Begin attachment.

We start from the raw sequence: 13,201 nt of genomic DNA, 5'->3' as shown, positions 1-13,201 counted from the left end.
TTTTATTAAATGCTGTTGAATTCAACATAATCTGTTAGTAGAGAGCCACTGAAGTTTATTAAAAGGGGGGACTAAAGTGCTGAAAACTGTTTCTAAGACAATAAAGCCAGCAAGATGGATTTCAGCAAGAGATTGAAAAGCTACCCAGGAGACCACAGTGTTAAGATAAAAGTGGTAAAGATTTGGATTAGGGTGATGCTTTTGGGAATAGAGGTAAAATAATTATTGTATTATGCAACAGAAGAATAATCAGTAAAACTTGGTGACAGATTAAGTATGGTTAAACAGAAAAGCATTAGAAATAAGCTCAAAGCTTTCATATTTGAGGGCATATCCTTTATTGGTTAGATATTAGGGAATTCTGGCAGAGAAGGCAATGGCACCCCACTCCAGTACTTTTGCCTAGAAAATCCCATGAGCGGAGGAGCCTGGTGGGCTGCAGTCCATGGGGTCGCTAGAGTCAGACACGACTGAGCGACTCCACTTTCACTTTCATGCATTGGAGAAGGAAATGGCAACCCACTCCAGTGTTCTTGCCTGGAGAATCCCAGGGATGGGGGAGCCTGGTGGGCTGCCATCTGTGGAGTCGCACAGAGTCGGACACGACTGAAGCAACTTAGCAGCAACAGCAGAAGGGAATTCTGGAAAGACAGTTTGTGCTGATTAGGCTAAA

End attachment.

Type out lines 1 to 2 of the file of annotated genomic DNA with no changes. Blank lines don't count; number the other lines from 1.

We start from the raw sequence: 13,201 nt of genomic DNA, 5'->3' as shown, positions 1-13,201 counted from the left end.
TTTTATTAAATGCTGTTGAATTCAACATAATCTGTTAGTAGAGAGCCACTGAAGTTTATTAAAAGGGGGGACTAAAGTGCTGAAAACTGTTTCTAAGACAATAAAGCCAGCAAGATGGATTTCAGCAAGAGATTGAAAAGCTACCCAGGAGACCACAGTGTTAAGATAAAAGTGGTAAAGATTTGGATTAGGGTGATGCTTTTGGGAATAGAGGTAAAATAATTATTGTATTATGCAACAGAAGAATAATCAGTAAAACTTGGTGACAGATTAAGTATGGTTAAACAGAAAAGCATTAGAAATAAGCTCAAAGCTTTCATATTTGAGGGCATATCCTTTATTGGTTAGATATTAGGGAATTCTGGCAGAGAAGGCAATGGCACCCCACTCCAGTACTTTTGCCTAGAAAATCCCATGAGCGGAGGAGCCTGGTGGGCTGCAGTCCATGGGGTCGCTAGAGTCAGACACGACTGAGCGACTCCACTTTCACTTTCATGCATTGGAGAAGGAAATGGCAACCCACTCCAGTGTTCTTGCCTGGAGAATCCCAGGGATGGGGGAGCCTGGTGGGCTGCCATCTGTGGAGTCGCACAGAGTCGGACACGACTGAAGCAACTTAGCAGCAACAGCAGAAGGGAATTCTGGAAAGACAGTTTGTGCTGATTAGGCTAAA